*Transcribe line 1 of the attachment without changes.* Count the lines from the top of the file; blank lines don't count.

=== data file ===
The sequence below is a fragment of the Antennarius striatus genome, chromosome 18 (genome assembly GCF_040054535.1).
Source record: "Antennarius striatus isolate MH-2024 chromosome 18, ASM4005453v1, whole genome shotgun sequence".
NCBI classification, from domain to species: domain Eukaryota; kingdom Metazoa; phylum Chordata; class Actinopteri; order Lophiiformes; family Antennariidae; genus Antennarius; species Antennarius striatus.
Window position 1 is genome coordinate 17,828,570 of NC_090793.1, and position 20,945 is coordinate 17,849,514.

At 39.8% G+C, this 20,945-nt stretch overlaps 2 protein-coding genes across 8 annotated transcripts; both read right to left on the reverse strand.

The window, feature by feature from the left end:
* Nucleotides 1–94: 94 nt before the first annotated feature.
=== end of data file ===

The sequence below is a fragment of the Antennarius striatus genome, chromosome 18 (genome assembly GCF_040054535.1).